Tax Credit Program Highlight: Menger Hotel

San Antonio, Bexar County


Menger Hotel facade


Listed in National Register as part of Alamo Plaza Historic District

Historic Use


Current Use


Total Rehabilitation Cost


Qualified Rehabilitation Expenses


Date Certified

July 26, 2016


Certified for state tax credits only.


The Menger Hotel, the oldest continuously operating hotel west of the Mississippi, is located directly adjacent to the southern side of the Alamo in the Alamo Plaza Historic District. Originally developed by William A. Menger, a German immigrant, the Menger first started as a wooden boarding house and brewery (reportedly the first in Texas) in 1855. Architect John Fries designed the two-story limestone structure that replaced the boarding house in 1859. The Menger was historically a major hub for business and commerce in San Antonio due to its location and accommodations. Most notably, Theodore Roosevelt recruited his Rough Riders here in 1898.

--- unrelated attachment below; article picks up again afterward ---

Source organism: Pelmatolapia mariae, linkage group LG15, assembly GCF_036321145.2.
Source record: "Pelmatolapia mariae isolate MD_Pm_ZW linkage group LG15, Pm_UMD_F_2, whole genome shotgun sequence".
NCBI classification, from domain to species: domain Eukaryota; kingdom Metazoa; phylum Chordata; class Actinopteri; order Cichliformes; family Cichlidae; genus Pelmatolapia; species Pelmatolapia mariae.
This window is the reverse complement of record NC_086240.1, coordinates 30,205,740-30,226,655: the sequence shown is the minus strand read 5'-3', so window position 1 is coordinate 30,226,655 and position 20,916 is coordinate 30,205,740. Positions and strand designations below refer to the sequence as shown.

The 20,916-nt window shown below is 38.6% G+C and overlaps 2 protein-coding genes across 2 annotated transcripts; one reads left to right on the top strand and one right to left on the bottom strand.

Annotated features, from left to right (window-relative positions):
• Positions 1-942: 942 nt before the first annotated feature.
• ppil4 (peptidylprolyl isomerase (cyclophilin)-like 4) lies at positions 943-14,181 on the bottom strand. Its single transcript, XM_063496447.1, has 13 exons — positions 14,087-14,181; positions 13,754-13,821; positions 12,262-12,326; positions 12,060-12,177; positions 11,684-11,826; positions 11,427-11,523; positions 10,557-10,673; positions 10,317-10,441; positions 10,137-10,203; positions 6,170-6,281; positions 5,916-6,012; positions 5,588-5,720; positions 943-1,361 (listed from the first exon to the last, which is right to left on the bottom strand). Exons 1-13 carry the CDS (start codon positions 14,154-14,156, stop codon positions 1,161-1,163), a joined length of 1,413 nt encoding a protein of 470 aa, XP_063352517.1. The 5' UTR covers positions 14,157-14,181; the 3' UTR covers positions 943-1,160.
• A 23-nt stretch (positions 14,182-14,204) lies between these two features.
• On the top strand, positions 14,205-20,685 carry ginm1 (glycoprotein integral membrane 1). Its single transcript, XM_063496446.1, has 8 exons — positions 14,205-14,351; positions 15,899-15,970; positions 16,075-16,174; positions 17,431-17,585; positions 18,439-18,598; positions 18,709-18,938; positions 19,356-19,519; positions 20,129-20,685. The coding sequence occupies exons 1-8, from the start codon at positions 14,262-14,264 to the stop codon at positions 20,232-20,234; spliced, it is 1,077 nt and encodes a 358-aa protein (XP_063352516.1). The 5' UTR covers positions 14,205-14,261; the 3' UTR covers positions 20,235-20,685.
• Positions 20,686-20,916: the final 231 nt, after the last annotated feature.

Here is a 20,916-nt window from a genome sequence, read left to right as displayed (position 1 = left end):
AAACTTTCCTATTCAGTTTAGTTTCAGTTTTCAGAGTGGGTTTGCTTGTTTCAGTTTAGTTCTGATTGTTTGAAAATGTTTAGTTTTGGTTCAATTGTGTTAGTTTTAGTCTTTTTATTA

Rehabilitation Project

This state-only project focused on sprucing up the facade of the historic hotel. The limestone façade was cleaned, flaking areas of paint on the walls and balconies were repainted, and the canvas window awnings were renewed with fresh fabric. The unusual molded tin roof on the second floor, which was designed to mimic Spanish clay tiles, was also cleaned and repainted in the original color based on historic paint evidence. Most impressive was the recreation of the original character of the flared, glass-roofed entry portico. Over many decades the iron structure had lost its glass panels, which had been replaced with an assortment of plywood and other materials. The owners were able to use a lightweight clear polycarbonate panel system in lieu of glass, which meets modern safety code and was found to sufficiently approximate the historic appearance of the lost material.

Photo Gallery

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  • Overhead glass elements would not be safe for pedestrians, so the former areas of canopy glazing were recreated with polycarbonate.